Third, there’s that growing recognition that the nation’s wealth is not just in the black gold, but also cultural gold. Nollywood has shown there is a huge appetite for Nigerian stories all over the world. The quantity and quality of the films are increasing to match that demand.

And just as Bollywood tapped into artists as well as audiences in the Indian diaspora, so too are links between made between Nollywood and the Nigerian diaspora.

One of the ways the new wave is having an impact on British-African writers is in terms of practical support for their work. This year, 24 young UK-born and based Nigerian-heritage artists are being supported by the Nigerian government, in a cultural Olympiad initiative with Theatre Royal Stratford East.

Another development is partnerships between experienced ‘home-grown’ artists and diaspora producers/ artists/ storytellers. I’m writing a script for award-winning director Tunde Kelani and I know many other British-Nigerian writers, actors and directors who are teaming up on projects with their counterparts in Nigeria.

An important impact of the new wave is psychological. It’s been inspiring to see audiences flocking to the African plays and films that have been on in London over the last few years.

This May there were three British-Nigerian plays on in London (my debut, Pandora’s Box, included). We were worried that this would split the audience. The result was the opposite. They were each lapped up. Many people made a point of seeing all three! I spoke to several members of my audience who said they had never been to the theatre before.

The old notion ‘there’s no audience your work’ has been refuted by this enthusiastic support. The supply made the demand even more evident.

This success is due in no small part to the Arts Council’s investment in developing new writing and new theatre audiences. Through its work with companies like Tiata Fahodzi and Talawa, writers like myself have had vital support to develop new work and feed these new markets. Fahodzi first commissioned my play and supported its development. I also took part in Powerlab, a Cultural Leadership Programme initiative with B3 Media. This linked me up with a mentor, Jon Harris, who helped me produce Pandora’s Box.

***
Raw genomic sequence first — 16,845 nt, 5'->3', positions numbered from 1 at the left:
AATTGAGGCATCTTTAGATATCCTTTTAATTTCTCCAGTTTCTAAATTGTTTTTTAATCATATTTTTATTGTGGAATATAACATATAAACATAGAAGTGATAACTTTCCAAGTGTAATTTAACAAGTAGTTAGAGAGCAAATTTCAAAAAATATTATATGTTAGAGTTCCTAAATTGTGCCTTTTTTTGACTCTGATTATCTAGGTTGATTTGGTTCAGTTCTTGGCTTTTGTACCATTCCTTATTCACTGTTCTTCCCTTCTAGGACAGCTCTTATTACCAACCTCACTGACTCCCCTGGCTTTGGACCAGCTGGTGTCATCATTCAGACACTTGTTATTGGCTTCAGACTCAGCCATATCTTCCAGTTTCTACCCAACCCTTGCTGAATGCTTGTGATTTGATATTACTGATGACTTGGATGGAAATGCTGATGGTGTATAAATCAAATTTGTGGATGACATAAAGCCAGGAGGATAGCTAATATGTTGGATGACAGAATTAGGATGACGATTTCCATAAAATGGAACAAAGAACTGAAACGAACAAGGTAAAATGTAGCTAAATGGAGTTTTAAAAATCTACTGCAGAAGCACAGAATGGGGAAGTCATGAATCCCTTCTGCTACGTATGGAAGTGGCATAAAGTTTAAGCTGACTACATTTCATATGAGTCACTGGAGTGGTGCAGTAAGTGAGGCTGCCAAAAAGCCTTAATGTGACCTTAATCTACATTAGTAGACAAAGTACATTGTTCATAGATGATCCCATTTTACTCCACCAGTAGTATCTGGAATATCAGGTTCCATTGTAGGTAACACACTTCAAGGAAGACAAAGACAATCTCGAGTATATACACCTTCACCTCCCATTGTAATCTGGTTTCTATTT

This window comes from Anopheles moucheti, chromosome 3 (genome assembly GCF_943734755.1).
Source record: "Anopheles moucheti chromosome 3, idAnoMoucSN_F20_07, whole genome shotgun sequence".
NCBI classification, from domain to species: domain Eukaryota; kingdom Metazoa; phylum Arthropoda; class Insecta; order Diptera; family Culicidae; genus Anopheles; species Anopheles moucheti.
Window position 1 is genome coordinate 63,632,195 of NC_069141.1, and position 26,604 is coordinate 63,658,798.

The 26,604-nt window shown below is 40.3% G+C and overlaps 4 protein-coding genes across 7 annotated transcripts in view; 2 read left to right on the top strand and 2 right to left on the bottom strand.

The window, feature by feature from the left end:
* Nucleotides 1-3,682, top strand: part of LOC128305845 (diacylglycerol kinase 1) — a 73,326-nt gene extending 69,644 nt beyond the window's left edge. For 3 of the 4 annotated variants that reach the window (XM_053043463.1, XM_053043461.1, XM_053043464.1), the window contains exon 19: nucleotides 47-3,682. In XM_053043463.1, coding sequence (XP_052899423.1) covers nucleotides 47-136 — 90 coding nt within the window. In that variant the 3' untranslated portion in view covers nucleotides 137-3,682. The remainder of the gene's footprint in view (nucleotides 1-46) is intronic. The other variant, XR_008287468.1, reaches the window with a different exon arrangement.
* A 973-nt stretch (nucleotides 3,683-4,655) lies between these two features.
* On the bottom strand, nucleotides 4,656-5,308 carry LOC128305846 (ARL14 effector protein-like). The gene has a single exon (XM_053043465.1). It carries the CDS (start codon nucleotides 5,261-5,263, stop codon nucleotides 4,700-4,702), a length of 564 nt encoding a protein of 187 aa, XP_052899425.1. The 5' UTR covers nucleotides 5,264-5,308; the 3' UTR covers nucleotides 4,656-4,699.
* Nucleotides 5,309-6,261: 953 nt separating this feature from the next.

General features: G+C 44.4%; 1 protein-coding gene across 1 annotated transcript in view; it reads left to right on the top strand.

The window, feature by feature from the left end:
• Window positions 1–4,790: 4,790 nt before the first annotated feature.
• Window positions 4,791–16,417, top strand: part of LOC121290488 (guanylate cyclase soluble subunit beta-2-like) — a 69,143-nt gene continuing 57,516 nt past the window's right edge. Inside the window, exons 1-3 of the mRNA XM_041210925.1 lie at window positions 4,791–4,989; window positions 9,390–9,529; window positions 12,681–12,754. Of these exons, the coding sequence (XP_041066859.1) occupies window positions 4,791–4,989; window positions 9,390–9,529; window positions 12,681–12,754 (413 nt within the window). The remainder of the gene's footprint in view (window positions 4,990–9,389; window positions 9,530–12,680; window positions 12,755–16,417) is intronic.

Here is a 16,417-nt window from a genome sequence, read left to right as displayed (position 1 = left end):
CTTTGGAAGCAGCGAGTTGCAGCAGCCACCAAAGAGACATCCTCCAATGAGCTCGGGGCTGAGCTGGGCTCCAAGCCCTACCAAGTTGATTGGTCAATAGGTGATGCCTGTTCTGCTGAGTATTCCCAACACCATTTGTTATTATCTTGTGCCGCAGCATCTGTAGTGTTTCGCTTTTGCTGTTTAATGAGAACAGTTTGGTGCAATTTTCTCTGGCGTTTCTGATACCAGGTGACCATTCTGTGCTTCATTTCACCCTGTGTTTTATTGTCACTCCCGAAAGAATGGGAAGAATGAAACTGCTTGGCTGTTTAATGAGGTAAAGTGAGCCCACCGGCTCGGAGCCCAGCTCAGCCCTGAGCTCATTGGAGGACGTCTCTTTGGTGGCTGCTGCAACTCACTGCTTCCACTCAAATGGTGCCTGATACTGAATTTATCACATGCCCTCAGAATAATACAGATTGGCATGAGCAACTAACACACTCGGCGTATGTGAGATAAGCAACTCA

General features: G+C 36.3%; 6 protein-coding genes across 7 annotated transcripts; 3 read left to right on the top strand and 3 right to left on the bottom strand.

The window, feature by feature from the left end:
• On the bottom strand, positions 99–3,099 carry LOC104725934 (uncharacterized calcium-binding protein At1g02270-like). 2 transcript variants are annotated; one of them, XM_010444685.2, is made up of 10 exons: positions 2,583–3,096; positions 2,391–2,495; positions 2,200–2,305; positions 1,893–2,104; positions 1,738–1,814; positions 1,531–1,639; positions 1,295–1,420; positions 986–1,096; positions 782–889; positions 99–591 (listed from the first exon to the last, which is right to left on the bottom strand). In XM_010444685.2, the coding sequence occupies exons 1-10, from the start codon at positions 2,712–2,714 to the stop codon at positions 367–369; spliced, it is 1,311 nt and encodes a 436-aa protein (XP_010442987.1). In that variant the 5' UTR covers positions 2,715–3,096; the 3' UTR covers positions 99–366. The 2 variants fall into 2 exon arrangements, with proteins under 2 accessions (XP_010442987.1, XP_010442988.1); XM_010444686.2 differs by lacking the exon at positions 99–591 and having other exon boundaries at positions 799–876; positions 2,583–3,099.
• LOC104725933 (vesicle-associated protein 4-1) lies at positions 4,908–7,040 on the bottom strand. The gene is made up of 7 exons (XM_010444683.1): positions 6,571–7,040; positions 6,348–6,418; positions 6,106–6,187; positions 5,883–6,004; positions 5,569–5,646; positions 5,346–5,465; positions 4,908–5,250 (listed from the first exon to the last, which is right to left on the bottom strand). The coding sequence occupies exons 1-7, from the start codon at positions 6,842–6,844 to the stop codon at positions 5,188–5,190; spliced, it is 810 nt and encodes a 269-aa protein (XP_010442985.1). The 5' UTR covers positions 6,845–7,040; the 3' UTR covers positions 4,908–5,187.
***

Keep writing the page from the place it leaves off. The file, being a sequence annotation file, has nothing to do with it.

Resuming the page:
Professor Osita Okagbue and Goldsmith College’s Pinter Centre for New Writing were also sources of great support.

The rapturous audience response to my play (standing ovations and queues of autograph hunters for the cast after each show!) has boosted my confidence in not just my writing, but also in writing stories about British-Africans. ‘Write white characters,’ a writer friend once kindly advised me after yet another rejection slip. I do, and enjoy doing so. I’ve lived in England all my life so I can write about all of us. I see no reason to pigeon-hole myself. But I believe stories about black people are as valuable as any others.

As are stories with black female protagonists. But in British TV, film and theatre, these are like unicorns: the stuff of myth. The recent film Fast Girls was a rare and refreshing example of a British film with a black female lead.

The first line of dialogue in Brian Friel’s 1980s play Dancing At Lughnasa is: ‘When are we going to get a decent mirror to see ourselves in?’ Many African writers have been asking themselves that for ages. The answer is, now.

We can express ourselves and explore the richness and variety of our lives and experiences, without the usual stereotypes. Those are still being peddled, but now there’s a competing narrative. The fact that we see (and show) ourselves as we are is mind-expanding – for all Britons.

The black characters in the new African films are there as protagonists, not sub-plot characters (the best friend, the help). They’re leading the action and filling the emotional heart of stories. They’re making choices, as active agents in the shaping oftheir own destiny. They are the stars.

It’s always surprised me that the commercial potential of the British-African story has been so ignored. I’ve always been inspired by the uniqueness of my story as a ‘British-born.’ As a child I was acutely aware of how weird and wonderful that experience was.

Through my company, Spora Stories, I’m telling the dynamic stories of the African diaspora. What’s dynamic about them? Well, being in a diaspora can be like being a fish out of water. The tensions between ‘here’ and ‘there’, the departures, the arrivals and the returns. The ruptured relationships (some ruined forever, some to be repaired) between parents and children, siblings, lovers …the diaspora condition is inherently dramatic, full of compromises, regrets, yearnings, of losses and gains. It’s fertile ground for storytellers.